Little information is available on the Esa Rapsody drone system. On the project page of the European Space Agency website, there is a list of companies involved, a few hints about their use (maritime security, anti-pollution and search and rescue operations) and little more.
No information is available on the tender for the selection of contractors and the amount funded. A presentation published on 30 November on the ESA website provides some technical data: the drones used are equipped with various sensors, laser illuminators, maritime radar, and Ais sensors to track the position of ships.
The space agency did not wish to respond to a request for more information on the choice of partner and contractors: “It’s holiday season at ESA, the people you need are all out of the office,” was the press office’s response to an email sent by Domani.
The return of Blackwater
In the heart of the Maltese village of Mellieha, with just over seven thousand inhabitants, is the Fieldsports armoury. Seen from the outside, it is a small shop window, a stone’s throw from the main church: if you ask around,’ says the Maltese newspaper The Shift, ‘the inhabitants describe the shop as a simple meeting place for local hunters. It is an appearance. This is the starting point of the empire of James Fenech, a businessman who is now considered one of Europe’s leading arms dealers, including warriors. He sells to everyone, including the European Commission: Fieldsports turns out to have been in 2017 the supplier of arms and ammunition to the European Union’s Eucap Sahel mission, created six years ago to deal with the crisis in northern Mali, one of the key strategic nodes at the origin of migratory flows.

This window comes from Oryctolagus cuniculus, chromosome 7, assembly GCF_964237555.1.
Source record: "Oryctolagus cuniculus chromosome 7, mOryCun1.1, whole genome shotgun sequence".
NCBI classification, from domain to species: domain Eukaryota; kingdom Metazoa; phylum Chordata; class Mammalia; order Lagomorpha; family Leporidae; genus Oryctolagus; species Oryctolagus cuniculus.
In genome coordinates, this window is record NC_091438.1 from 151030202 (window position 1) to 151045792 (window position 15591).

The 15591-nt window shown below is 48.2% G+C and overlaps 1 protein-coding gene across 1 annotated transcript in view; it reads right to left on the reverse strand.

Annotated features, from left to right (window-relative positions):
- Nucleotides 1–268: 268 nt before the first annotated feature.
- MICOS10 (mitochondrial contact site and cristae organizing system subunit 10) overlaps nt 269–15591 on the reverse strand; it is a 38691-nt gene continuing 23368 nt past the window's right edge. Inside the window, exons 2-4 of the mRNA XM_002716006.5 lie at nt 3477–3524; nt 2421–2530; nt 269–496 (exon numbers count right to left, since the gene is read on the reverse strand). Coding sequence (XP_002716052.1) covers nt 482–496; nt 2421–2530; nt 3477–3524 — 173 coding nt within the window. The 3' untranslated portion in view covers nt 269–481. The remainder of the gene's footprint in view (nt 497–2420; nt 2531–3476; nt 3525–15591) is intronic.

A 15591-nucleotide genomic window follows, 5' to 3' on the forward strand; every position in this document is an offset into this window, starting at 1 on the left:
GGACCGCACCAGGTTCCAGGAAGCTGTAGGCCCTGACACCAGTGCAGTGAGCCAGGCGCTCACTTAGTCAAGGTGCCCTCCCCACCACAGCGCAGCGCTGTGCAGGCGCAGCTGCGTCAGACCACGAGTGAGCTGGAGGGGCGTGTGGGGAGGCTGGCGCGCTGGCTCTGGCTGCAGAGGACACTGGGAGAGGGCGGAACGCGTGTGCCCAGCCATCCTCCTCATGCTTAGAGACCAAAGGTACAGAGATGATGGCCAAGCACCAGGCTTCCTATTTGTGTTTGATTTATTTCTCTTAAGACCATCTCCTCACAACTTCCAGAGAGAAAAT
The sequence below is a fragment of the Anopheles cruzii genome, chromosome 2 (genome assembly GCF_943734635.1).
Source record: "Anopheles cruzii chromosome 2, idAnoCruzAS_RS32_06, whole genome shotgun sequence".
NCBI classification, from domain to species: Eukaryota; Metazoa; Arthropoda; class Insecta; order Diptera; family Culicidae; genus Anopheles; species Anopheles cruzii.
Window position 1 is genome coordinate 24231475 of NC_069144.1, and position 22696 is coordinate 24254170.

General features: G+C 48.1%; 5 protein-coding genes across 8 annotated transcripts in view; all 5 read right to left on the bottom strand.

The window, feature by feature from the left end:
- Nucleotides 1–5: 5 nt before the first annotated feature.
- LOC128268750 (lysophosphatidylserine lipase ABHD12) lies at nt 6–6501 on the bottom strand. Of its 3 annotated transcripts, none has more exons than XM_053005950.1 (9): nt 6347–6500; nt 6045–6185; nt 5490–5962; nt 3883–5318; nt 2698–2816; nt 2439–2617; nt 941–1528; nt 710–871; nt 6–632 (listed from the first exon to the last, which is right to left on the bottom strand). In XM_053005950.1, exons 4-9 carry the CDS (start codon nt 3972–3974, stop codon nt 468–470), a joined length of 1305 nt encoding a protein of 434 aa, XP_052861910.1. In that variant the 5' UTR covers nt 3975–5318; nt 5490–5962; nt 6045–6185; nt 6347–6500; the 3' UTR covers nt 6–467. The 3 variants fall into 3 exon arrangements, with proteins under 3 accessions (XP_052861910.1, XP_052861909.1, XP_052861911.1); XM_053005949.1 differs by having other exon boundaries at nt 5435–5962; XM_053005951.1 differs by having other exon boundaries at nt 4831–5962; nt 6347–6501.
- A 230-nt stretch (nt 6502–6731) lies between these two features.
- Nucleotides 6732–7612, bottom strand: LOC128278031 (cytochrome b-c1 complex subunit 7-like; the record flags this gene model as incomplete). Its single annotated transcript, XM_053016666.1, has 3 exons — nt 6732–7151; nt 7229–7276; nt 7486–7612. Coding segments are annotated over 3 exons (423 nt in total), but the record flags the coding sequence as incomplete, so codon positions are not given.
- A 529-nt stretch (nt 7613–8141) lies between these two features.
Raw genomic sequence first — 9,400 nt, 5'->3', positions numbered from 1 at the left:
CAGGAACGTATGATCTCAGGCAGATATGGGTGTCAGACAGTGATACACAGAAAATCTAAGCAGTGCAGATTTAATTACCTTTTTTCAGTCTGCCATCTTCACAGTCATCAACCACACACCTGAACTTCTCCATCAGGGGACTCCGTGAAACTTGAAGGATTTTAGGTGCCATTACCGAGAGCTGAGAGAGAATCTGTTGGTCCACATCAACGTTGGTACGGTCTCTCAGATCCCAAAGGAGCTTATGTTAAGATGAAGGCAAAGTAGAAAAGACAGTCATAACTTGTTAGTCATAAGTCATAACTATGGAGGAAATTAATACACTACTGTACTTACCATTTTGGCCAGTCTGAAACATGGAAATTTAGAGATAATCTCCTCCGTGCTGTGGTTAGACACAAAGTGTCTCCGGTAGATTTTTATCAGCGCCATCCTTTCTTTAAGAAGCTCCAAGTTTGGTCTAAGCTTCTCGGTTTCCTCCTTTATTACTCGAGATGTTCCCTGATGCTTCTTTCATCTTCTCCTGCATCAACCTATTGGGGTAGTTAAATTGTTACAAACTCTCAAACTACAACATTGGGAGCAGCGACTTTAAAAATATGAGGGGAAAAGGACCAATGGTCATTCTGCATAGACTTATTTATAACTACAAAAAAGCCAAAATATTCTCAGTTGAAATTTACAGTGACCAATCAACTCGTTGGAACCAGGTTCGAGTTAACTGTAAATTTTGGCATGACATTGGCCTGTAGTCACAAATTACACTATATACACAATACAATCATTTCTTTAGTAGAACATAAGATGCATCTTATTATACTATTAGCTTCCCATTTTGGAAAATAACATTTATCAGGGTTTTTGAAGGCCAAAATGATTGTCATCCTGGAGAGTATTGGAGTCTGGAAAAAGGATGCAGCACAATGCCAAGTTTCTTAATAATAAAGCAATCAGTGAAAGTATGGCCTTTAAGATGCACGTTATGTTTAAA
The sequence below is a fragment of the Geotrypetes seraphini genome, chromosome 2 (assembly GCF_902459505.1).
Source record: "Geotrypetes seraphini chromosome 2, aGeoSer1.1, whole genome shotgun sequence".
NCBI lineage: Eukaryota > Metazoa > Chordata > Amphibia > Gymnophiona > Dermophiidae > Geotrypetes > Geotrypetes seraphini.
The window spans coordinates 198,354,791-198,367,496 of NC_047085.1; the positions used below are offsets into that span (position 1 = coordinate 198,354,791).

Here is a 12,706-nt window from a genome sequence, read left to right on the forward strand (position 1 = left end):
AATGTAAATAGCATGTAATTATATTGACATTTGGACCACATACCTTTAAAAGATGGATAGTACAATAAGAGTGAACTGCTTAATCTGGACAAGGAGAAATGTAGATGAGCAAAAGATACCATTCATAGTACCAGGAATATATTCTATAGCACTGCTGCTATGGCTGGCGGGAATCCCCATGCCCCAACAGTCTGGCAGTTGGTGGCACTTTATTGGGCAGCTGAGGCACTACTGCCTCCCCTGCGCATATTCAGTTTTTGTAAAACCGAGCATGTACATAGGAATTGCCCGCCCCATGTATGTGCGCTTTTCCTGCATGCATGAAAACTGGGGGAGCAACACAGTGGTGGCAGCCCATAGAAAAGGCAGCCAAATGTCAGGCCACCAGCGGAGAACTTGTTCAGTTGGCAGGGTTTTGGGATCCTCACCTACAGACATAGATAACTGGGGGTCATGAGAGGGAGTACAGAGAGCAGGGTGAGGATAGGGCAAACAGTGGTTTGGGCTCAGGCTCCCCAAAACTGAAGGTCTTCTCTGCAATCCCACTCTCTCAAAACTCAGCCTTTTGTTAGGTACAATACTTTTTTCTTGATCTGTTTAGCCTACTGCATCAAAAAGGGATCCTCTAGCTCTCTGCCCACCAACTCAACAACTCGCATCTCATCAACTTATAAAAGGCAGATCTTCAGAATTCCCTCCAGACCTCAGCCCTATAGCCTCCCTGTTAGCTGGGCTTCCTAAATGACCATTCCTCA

Fenech was, for more than a year, partner and co-director of Pardigon in a British company specialized in war material, the founder of Sovereign Global, the supplier company of the ESA. And the two also share solid ties with the giant contractor Blackwater.
The American group, which has become famous for the heavy shadows on its operations in Iraq, was founded by Erik Prince, a businessman who has always been tied to the world of contractors. Fenech uses the name and logo of Blackwater to produce – through its subsidiary Pbm limited – high precision ammunition. The factory is not so far away: for two years it has been operating in Poggibonsi, in the province of Siena, run by Fenech’s Italian partner Nicola Bandini, another well-known arms dealer.
James Fenech is today under investigation in Malta on the charge of having given logistic support to a group of mercenaries contracted by two companies of Dubai, traceable – according to Bloomber – to a former affiliate of the American Blackwater.
Pardigon itself has had close relations with the Blackwater world. According to a cable disclosed by Wikileaks, the founder of the Sovereign group in 2013 helped the American mercenary company to set up in Djibouti.
Erik Prince, the founder of Blackwater, had signed a long article in the Financial Times on 3 January 2017 proposing that the European Union should entrust contractor companies with the management of the migration crisis. In the financial statements of Sovereign Global, Pardigon and Paolini wrote clearly in 2014 that the future of their business lay in that direction.
After the collapse of the anti-piracy escort business, the group managed to secure a valuable contract to support the Nigerian Coast Guard. With one foot in the door of Esa’s space surveillance project over the Mediterranean, the Libyan front is not so far away.